Through the reading and other various resources this week, I have learned the importance in action research for an educational leader. Action research, or administrative inquiry, is a reflective process during which an administrator studies his or her own craft through questioning and data collection. Change and the sharing of results are also included in action research. Through this process, an administrator can gain a deeper understanding of himself and his leadership tendencies. Action research is different than traditional research in that is it ongoing and specific to an administrator’s campus or district. Rather than an outside expert informing a school how it should change, an inside view is gained through inquiry and is more specific to the context of the school.
As I engaged in my own inquiry this week, I reflected on the kinds of action research we practice in my district. One thing that we are also trying to improve is student engagement. One way we tackle this, in the form of action research, is through the CARA cycle. Each department is allowed to set its own instructional goal. For example, the history department may choose to improve student engagement through critical writing. First the history department researches critical writing and student engagement through outside sources. They then decide to the try various best practices to increase student engagement through critical writing. They measure student engagement in two ways: first in walk-thrus, which are conducts by instructional leaders, and second through test scores. The history department would then analyze the data and discuss the impact of including more critical writing in their classrooms. They would then share their findings with the rest of the faculty at a meeting.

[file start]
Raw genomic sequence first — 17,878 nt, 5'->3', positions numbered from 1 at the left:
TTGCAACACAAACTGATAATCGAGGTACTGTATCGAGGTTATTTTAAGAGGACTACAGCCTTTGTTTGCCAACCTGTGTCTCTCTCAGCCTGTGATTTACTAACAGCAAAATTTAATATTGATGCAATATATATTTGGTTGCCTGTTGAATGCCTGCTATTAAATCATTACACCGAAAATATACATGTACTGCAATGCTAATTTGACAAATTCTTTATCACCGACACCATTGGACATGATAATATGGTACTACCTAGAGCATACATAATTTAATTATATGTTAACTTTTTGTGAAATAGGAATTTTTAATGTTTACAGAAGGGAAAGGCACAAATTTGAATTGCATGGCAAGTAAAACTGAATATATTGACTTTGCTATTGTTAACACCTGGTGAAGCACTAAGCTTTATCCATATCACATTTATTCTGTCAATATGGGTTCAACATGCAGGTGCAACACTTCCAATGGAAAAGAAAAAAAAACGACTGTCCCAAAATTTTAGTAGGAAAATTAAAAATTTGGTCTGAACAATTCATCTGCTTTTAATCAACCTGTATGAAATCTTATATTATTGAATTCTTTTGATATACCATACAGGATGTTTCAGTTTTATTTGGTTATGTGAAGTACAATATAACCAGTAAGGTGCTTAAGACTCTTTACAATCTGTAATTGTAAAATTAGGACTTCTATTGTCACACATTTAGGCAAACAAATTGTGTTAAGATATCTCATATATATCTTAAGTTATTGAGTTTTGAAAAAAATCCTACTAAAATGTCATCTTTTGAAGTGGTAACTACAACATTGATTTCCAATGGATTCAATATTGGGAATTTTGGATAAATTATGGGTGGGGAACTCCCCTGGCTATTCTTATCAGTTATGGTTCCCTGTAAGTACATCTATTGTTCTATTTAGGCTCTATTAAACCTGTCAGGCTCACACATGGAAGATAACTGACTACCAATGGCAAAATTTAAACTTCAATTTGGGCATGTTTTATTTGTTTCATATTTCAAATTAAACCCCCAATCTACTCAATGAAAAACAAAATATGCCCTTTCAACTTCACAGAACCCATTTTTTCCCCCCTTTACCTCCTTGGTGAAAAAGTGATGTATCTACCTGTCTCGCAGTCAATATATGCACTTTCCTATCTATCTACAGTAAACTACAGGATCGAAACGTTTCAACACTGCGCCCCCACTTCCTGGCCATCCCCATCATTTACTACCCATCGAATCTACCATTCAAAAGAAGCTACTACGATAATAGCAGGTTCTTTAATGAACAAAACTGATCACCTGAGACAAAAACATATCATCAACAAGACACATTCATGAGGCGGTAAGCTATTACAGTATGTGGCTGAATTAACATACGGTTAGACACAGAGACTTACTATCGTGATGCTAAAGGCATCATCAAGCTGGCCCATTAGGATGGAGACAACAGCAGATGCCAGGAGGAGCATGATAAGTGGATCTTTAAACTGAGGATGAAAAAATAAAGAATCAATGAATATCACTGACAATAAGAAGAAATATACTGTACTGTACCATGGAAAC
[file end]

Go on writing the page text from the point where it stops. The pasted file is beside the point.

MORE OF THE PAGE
By engaging in action research, like in the example above, educational leaders have a great opportunity for professional growth. Rather than sitting in a workshop and maybe trying a strategy afterward, teachers and administrators are awarded the task of figuring out the solution for themselves. Through this challenge, the learning and professional growth is more authentic.
Also, an administrator engaging in action research becomes a model for his or her staff. As the “head learner” on campus, an administrator must demonstrate the behaviors he or she wants to see (Dana). If a principal expects his or her staff to engage in professional learning, he or she must also take time out of the busy day to do the same.
Educational Leaders using Blogs:
Education Leaders can use blogs to log and “capture” thinking, as Dana says. Rather than simply collect data in the form of numbers, blogs can amass thinking in the form of words. These words will create an historical account of the thinking and decision making on a campus. Some concrete ways an educational leader can use a blog are as follows:
· A Superintendent’s or Principal’s blog: Through a blog like this, Superintendents and Principals can keep in touch with a community about campus and district happenings. It is an easy way to showcase community events or warn that report cards are in the mail.
· Instructional Leader’s blog: An instructional leader, like an instructional coach, can chronicle best practices being used around campus. Blogs are a great forum to feature teachers using novel instructional strategies in the classroom and post resources for other teachers to do the same.